I am grateful to John Kelly for taking the time to respond to some of the issues raised by my review of his history of the British Trotskyist movement, Contemporary Trotskyism.1 I will here just aim to reply briefly to his three central points. First, with respect to how the Trotskyist movement might overcome its tendency towards splits, Kelly challenges what he calls “the widely-held view that splits arise in small groups whose isolation from the class struggle and the labour movement prevents them from testing their ideas in practice and overcoming sectarianism”. He points to the sobering fact that when the movement was growing during what he calls “the Golden Age of British Trotskyism (1966-85)”, the “escape from isolation did not lead to fewer splits…but to a meteoric rise in splits, 20 all told in the space of just 20 years”.2 Yet it is worth noting that, despite its growth to some 20,000 activists in various groups by the mid-1980s, the British Trotskyist movement had clearly still not “escaped isolation” in an important sense—the longer, older political tradition of the Communist Party of Great Britain (CPGB) still existed and, more critically, Labourism still held hegemony among the hearts and minds of the most organised workers in Britain. The Labour Party remained and (at the time of writing) remains a united mass party without suffering a serious split away to the left.
Critically, as Tony Cliff put it in 1969, just after the tumult of the international revolutionary year of 1968, “a declining interest in the traditional reformist organisations (the Labour Party, Communist Party, trade unions, etc), did not mean the overcoming of reformist ideology” in the wider working class. “The old forest of reformism is withering away. The trees are without leaves, the trunks are dying. But in society old ideas are not wiped away unless they are replaced by new ones, and the shoots of revolution are very small indeed in the British labour movement”.3 So, while Trotskyists could now engage in the upturn in class struggle during the early 1970s in a more meaningful manner, launching rank-and-file papers and so on, tragically, they remained too small to be able critically to influence, for example, the outcome of the Great Miners’ Strike of 1984-5. Revolutionary groups such as the Socialist Workers Party would have had to have been considerably bigger and with deeper roots among miners and the wider movement to have been able to overcome the conservative weight of the trade union bureaucracy and the Labour Party leadership on the one hand, or to match the CPGB’s influence on Arthur Scargill on the other. However, when the Trotskyist movement was growing, and the wider class struggle was advancing, it is worth recalling that there were not just splits taking place. The “Golden Age” also allowed at least for discussions of the possibilities and potentialities for “unification” or “regroupment” on the revolutionary left. Though in the event most of these came to little, the fact remains that, as Kelly himself records in his book, such talks took place. For example: “Unity talks [between the International Marxist Group and] the International Socialists began in 1968 but broke down after several years of discussion…fresh overtures to the SWP ended acrimoniously in 1979”.4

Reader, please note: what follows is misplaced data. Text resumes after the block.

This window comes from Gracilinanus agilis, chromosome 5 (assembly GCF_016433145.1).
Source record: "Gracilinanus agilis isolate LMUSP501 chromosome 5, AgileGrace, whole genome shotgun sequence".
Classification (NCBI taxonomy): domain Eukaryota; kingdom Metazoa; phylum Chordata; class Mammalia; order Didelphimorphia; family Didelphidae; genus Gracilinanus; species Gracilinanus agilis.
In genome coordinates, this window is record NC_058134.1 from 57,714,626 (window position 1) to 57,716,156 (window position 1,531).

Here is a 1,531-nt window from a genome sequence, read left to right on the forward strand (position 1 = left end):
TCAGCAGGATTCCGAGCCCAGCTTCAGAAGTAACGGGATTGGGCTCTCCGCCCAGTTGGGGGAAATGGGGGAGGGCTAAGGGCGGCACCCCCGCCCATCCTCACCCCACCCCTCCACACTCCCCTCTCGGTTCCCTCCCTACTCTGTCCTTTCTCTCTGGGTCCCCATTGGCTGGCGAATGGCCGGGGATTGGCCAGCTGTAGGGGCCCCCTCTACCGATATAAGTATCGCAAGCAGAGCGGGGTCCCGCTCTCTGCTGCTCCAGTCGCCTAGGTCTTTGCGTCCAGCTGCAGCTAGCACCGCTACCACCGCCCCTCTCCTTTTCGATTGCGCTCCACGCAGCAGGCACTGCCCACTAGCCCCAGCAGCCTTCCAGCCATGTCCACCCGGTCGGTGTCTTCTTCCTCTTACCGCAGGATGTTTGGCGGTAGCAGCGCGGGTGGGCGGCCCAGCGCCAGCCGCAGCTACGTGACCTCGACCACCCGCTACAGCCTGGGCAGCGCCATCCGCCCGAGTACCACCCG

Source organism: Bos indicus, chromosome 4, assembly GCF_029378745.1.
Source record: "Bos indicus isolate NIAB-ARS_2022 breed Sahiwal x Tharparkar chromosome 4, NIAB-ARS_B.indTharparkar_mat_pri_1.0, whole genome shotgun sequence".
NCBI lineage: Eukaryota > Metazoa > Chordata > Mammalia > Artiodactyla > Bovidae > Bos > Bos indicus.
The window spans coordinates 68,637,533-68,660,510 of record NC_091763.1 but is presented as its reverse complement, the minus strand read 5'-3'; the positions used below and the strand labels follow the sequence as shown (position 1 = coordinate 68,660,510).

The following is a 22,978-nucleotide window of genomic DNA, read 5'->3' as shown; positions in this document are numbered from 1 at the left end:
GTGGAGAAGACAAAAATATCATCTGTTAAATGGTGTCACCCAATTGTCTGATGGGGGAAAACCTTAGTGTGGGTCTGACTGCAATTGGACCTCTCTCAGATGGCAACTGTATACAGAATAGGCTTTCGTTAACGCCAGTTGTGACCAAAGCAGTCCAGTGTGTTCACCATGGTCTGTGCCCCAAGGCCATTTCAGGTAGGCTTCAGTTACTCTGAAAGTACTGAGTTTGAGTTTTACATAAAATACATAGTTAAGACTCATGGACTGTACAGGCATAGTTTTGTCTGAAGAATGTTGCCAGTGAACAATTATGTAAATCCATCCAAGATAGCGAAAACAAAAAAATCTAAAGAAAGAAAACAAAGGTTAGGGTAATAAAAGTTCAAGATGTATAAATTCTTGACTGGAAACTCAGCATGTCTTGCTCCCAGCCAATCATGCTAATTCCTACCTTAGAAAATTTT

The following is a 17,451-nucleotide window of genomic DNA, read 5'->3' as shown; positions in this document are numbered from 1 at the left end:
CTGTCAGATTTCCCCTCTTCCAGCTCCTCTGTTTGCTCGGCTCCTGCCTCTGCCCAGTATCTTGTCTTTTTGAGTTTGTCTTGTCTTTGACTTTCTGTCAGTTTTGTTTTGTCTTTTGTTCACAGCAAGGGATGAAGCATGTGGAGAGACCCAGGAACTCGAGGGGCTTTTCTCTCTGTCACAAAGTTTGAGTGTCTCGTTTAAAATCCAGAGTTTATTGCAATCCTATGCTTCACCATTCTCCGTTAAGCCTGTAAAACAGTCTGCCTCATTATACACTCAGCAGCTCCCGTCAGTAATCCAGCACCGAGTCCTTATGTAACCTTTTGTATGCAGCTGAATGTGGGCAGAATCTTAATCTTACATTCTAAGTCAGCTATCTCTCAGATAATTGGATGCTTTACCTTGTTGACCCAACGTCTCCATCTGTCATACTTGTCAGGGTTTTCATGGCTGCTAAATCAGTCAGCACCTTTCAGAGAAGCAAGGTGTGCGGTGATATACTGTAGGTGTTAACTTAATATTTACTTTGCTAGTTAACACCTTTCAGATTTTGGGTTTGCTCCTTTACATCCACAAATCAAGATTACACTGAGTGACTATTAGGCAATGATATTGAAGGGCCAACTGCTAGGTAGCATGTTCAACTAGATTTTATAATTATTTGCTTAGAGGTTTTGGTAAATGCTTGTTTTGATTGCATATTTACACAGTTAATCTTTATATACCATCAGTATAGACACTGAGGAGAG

Secondly, Kelly makes much of the “richness” and “variety” of British orthodox Trotskyism, noting that some orthodox Trotskyists in Britain “work inside the Labour Party, others do not; some are focused on the trade unions, others focus on broader social movements; some are avowedly national in orientation, others have an international focus; some contest elections, others don’t; some boast of their adherence to orthodoxy, others of their attachment to heterodoxy”.5 It should not really surprise anyone that long-standing orthodox Trotskyist groups develop their own distinctive theoretical traditions and traits over time—often emphasising particular aspects of Trotsky’s thought and practice and downplaying others in a generally dogmatic fashion. It is certainly a legitimate matter worth registering and discussing in any history of Trotskyism. But to try and elevate what are often primarily tactical concerns for British Trotskyist groups—such as whether to try and “enter” the Labour Party after Jeremy Corbyn became leader or not—into big theoretical questions and even talk of the “seven ideological families of Trotskyism”, as Kelly does, is unconvincing both in the general and in its particularities.6